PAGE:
LEAD (Not Peanut Butter) Written By TJ Fournier Coauthored by Myself
LEAD Atomic Symbol-Pb Atomic Number-82 Atomic Mass-207.2 Atomic Radius-175 PEANUT BUTTER Atomic Symbol- Atomic Number- $3.95 Atomic Mass-794g Atomic Radius-86mm Periodic Table Information
LEAD Period 6 Group 14 P-Block Poor Metal PEANUT BUTTER Period 3 (Lunchtime) Toppings Group (In my pantry) 2 Block (Chemistry) Delicious Foodstuff Periodic Table Information (cont.)
LEAD Discovered by the ancients (Mentioned in the book of Exodus) Symbol derived from the Latin plumbum Origin of modern name unknown PEANUT BUTTER Discovered by George A. Bayle Jr. in 1890 Symbol derived from the face I make when I eat it Origin of modern name derived from its physical and chemical characteristics History
LEAD Soft, malleable, metallic solid Bluish-gray in color Deflects radiation Specific gravity- 11.3 (?) Poor conductor of electricity PEANUT BUTTER Brown Creamy Physical Properties
LEAD Melting Point- 327.43°C Boiling Point- 1740°C Density- 11.34g/cm³ PEANUT BUTTER Melting Point- Um…(<.<) (>.>) (T.T) Boiling Point- Hot Density- 5.457g/in³* More Physical Properties! *The work that went into finding the density of peanut butter better be appreciated.
PEANUT BUTTER Delicious Goes well with toasted, raisin swirl bread Gets stale and old if left open on the counter Many of the chemical properties of Peanut Butter are unknown at this time Probably because no one cares enough LEAD Rarely found pure in nature Usually combines with zinc, copper and silver Becomes covered in an oxide film when exposed to moist air Reacts vigorously with fluorine (F) at room temperature Reacts well with chlorine (Cl) when warmed Chemical Properties Yes, this is a molecule of peanut butter. … I don’t care if it’s made entirely of lead! … IT’S PEANUT BUTTER!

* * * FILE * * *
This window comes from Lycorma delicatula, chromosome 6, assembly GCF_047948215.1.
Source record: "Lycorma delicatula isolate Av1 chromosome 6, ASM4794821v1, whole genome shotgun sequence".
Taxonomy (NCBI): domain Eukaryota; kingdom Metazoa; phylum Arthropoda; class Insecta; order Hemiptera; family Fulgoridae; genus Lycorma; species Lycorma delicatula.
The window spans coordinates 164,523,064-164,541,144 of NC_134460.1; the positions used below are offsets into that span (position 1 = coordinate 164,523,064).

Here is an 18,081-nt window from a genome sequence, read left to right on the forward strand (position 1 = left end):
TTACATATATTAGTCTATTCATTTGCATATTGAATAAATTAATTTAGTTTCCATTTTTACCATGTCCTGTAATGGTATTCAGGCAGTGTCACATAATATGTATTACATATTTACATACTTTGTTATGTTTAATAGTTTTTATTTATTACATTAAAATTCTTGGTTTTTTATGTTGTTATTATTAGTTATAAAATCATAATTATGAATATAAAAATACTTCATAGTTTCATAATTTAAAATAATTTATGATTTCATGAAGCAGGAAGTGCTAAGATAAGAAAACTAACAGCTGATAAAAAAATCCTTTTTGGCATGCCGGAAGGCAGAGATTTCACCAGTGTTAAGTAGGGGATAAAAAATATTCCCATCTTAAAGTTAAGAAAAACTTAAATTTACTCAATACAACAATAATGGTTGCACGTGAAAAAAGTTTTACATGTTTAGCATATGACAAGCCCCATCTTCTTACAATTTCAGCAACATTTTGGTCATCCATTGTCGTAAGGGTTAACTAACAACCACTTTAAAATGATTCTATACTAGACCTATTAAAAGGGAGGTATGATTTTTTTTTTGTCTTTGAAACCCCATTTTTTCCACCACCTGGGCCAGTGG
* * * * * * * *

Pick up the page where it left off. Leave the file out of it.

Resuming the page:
LEAD Lead Oxide (PbO) is created when lead makes contact with the air, making this element useful in containing sulphuric acid Used extensively in car batteries, projectiles, electrodes in the process of electrolysis, glass for computer and television screens, sound absorber Other compounds used in paint, insecticides, storage batteries Alloys are used in solder, pewter, bullets, antifriction lubricants, plumbing PEANUT BUTTER When placed with jelly on a sandwich, it tastes good When eaten directly, it leaves a foul aftertaste COOKIES! Especially used in making fun of lead, because their abbreviations are so close What a coincidence Who would’ve thought? Oh, wait, me. Uses of the Element
PbO- Lead Oxide- insoluble to sulphuric acid PbF(2)- Lead Fluoride- poisonous PbCl(2)- Lead Chloride- poisonous 2 fluorides, 2 chlorides, 2 bromides, 1 iodide, 1 hydride, 4 oxides, 1 sulfide, 1 selenide, 1 telluride PbJ- Peanut Butter ‘n’ Jelly Sandwich- used in elementary school lunches PbB- Peanut Butter ‘n’ Bananas- used in elementary school lunches PbP- Peanut Butter Pancakes- used in Mrs. Mizak’s kitchen PbC- Peanut Butter ‘n’ Crackers- delicious after school snack Common Compounds
Lead had been mentioned in the Book of Exodus Alchemists attributed lead to the planet Saturn, as being the oldest element on earth Lead can be purified from galena, which can be mined in Australia, which mines 19% of the world’s galena, which is cool because they have kangaroos Lead is one of four metals that have extremely damaging effects on the human body Lead is pyrophoric when divided into a fine powder, making it a fire hazard Peanut butter has 190 calories 17 grams of fat NO CHOLESTEROL! 160mg of sodium (Peaches, go have a party) 7g of carbohydrates 6g of protein 2% calcium (Kristina, you may have a party as well) 4% iron (I don’t know who’s doing iron, but y’all should have a party together. That’d be GROOVY) Interesting Bits of Information
BIBLIOGRAPHY OF LEAD • http://www.atsdr.cdc.gov/toxprofiles/tp13-c4.pdf • http://www.npi.gov.au/database/substance-info/profiles/50.html#physical • http://chemistry.about.com/od/elementfacts/a/lead.htm • http://www.chemicalelements.com/elements/pb.html • http://www.lenntech.com/Periodic-chart-elements/Pb-en.htm • http://www.webelements.com/webelements/elements/text/Pb/chem.html • PICTURES: • http://www.jif.com/products/images/prod_shoot.jpg • http://www.galleries.com/minerals/elements/lead/lead.jpg • http://en.wikipedia.org/wiki/Peanut_butter • Special thank you to Wikipedia for the pictures and the multitudes of information it provide me about peanut butter • Another thanks to Peaches, although it’s hard, but he explained via phone last night what a chemical property was, and proved the entire Interwebs to be a lie. Congratulations. • http://www.1728.com/diamform.htm For giving me the equation for the volume of a cylinder to allow me to find the density of peanut butter